Most importantly they are earning an income which is important to the families. It empowers women because they contribute substantially to the family’s income which raises their status. It shows that women are capable of more than giving birth and raising children.

Furthermore, I hope to set an example as a woman – foreign, but still – that it is possible for us to create and run a business independently.


You can learn more about Afghan Black Cat, the people behind this wonderful initiative, and the beautiful products they sell at the following website:

Also, below is the official promotional material/catalogue, which will be available both in print and online, of the products they sell; it also contains my drawing of the Afghan girl (on the second page), for those who are curious/interested, of course. (I have provided screen shots of the catalogue, which is six pages in total, as the original file is in PDF.)

Afghan black cat 1 Afghan Black cat 2 Afghan black cat 3 Afghan black cat 4 Afghan black cat 5 Afghan black cat 6

4 responses to “Introducing ‘Afghan Black Cat’ — A Wonderful Initiative Towards The Empowerment Of Women In Afghanistan

  1. More power to her for such an admirable business idea!

    Although obviously not the point of your interview with her, I couldn’t help but question what she said about warlord Ahmad Shah Massoud. From my understanding, Massoud and his followers (the infamous Northern Alliance) were very much anti-Pashtun in their “ideas” and “values” of a “modern, democratic and moderate Islamic society.” Massoud’s speeches are on youtube (in Dari) and if you listen to them, you’ll be able to hear his racist rhetoric.

    Honestly have no idea how people can completely overlook Massoud’s involvement in countless war crimes and go so far as to label him a “hero” … his values were anything but “modern, democratic and moderate.” She must be completely unaware of the Afshar massacre, where TheGuardian reports (and Human Rights Watch has well documented evidence of, thus, condemning Massoud and his Northern Alliance as war criminals):

    //On February 11 1993, Massoud and Sayyaf’s forces entered the Hazara suburb of Afshar, killing – by local accounts – “up to 1,000 civilians”, beheading old men, women, children and even their dogs, stuffing their bodies down the wells.//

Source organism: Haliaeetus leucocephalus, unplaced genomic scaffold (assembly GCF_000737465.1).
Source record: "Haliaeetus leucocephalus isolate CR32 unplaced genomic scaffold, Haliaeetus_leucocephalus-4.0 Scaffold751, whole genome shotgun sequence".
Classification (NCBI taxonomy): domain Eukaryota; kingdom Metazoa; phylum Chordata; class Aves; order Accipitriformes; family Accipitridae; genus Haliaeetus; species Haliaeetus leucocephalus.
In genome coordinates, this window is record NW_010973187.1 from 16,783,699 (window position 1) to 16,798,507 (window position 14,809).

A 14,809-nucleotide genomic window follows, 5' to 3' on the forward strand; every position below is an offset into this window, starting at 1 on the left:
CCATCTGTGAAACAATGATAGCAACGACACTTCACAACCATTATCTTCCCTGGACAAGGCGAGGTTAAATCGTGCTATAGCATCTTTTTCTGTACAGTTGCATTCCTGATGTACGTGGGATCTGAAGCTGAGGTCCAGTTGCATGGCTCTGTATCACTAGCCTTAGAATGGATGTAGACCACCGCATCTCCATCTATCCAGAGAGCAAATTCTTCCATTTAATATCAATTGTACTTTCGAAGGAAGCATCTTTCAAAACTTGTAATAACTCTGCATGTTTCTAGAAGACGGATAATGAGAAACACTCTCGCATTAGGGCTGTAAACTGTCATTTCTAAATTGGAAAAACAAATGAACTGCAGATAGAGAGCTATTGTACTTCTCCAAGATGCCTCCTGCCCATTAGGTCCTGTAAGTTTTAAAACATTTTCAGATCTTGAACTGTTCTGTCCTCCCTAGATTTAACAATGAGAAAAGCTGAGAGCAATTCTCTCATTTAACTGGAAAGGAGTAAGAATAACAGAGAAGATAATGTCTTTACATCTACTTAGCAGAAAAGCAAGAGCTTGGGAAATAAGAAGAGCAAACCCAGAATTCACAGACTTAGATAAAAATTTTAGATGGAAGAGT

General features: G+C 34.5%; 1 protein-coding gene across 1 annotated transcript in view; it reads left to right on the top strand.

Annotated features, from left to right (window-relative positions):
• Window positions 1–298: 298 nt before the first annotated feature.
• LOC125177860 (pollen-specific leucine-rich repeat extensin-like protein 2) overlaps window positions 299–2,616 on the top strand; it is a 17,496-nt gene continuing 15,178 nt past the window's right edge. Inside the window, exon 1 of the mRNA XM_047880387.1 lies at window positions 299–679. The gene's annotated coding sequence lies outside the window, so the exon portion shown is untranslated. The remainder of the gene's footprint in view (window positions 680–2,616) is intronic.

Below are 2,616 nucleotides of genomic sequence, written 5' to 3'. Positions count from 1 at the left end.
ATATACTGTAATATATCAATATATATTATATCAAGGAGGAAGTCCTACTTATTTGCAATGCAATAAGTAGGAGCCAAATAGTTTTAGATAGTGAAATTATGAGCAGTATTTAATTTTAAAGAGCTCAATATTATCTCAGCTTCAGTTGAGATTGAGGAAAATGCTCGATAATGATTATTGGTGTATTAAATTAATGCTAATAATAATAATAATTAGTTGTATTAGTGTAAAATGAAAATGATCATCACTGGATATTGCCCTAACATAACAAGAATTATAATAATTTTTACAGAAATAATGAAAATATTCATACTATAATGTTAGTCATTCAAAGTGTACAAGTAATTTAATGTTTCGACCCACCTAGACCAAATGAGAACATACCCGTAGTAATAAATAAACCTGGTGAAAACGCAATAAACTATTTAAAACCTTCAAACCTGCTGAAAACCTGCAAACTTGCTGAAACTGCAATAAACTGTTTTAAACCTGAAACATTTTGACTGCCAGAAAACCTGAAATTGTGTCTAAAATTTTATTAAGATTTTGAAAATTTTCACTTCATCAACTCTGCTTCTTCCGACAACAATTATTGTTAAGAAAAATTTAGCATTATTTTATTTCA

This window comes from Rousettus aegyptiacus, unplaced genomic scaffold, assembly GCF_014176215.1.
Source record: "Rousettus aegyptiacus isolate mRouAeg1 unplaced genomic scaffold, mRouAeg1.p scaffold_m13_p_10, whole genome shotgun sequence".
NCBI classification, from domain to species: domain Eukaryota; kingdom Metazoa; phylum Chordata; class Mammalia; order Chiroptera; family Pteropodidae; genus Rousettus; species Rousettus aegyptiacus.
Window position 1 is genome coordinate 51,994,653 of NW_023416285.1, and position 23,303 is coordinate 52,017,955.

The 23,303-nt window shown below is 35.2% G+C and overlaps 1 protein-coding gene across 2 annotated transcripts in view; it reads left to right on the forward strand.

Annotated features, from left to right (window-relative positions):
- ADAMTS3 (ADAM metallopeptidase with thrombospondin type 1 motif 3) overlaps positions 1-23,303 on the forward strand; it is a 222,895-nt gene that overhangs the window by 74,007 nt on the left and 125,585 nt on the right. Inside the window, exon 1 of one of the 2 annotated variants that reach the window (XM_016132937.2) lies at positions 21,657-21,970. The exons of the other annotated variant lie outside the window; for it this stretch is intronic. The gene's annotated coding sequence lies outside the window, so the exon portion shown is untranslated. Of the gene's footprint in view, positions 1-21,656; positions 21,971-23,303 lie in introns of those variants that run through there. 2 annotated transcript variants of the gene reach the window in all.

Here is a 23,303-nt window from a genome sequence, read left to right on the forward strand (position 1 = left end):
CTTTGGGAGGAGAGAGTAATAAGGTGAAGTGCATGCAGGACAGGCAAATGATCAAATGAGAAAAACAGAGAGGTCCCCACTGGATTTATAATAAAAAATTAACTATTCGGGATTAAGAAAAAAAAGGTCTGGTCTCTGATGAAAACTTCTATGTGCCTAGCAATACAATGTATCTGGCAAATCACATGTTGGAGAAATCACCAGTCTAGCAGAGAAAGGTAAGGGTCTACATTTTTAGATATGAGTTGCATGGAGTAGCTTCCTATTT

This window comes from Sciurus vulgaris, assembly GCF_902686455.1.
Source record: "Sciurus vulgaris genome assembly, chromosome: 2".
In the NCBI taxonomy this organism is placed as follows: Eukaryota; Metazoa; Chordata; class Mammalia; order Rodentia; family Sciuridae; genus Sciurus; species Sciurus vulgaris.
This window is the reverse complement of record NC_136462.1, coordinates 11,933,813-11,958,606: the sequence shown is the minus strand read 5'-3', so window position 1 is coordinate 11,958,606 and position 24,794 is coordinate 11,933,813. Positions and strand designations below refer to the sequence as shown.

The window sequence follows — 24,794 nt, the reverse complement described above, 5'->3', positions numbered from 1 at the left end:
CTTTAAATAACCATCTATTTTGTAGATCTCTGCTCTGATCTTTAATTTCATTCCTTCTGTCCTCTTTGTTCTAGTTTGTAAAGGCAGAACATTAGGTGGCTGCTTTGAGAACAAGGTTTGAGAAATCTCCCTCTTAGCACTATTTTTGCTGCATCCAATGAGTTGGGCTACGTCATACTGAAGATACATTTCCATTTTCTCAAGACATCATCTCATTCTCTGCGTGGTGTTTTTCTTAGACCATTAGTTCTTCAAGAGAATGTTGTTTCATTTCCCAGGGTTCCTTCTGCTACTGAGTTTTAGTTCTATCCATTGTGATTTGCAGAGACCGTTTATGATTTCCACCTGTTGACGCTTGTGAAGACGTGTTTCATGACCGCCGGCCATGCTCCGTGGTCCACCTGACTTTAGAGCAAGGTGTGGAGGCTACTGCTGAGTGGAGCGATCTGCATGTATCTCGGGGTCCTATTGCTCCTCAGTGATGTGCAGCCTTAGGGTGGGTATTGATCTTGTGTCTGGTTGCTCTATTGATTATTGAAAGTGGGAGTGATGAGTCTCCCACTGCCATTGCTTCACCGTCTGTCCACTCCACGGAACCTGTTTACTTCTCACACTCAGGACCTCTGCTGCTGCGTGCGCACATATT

As for his advocacy for women’s rights? Rape was a common scare tactic in his time… an advocate for women’s rights and a Northern Alliance force accused countless times of rape don’t really go hand in hand. You’re either a women’s rights advocate (implying you’ve got nothing to do with war because it’s common knowledge that women and children are the MOST affected by war) OR you’re a rapist (and yes a bystander of rape is a rapist). Massoud was not an advocate of women’s rights, please don’t label him as such.

  2. Oh and yes I listened to the youtube speech where Massoud is defending women’s rights, which Simran has posted on her website BlackCats. However, Massoud’s war crimes suggest what he really thought about women and their “rights” … actions speak a lot louder than words.

    Thank you for your time 🙂

  3. Dear Fariha,

    Thank you so much for taking the time to comment on my blog. I really appreciate it!

    As someone who lives, eats, breathes and sleeps Pashtun and Pashto, it would seem hypocritical of me to allow this on my blog, but then, at the same time, this is something I didn’t say nor agree with, but rather the person I am interviewing said and agrees with it — also, I do not necessarily endorse nor promote every single thing that my interviewees say. That is their own personal opinion — good or bad — not mine 🙂

    As an interviewer, it is my job to put the words of my interviewees as it is, without changing anything in it, whether I agree with it or not. However, a part of me did want to counter-question my interviewee about Massoud and his so-called “good work”, but I felt that that would have diverted the focus of the interview away from a very important cause, which is that of the empowerment of women. I also had a choice to cherrypick what I wanted to share and what I didn’t want to share with my readers, but then I felt that that would have been dishonest, for I believe that an interview should be put forward the way it has been received, rather than to my or my readers’ (who are majority Pashtuns) liking, and who will of course be very sensitive to the mention of this “political figure.”

    Thanks again for your thoughtful words and I look forward to reading more intellectually stimulating comments from you! Khushaala wossey! 🙂

    • Thank YOU for your amazing blog!

      Completely understand! I’m an advocate of free speech myself 😉

      Manana 🙂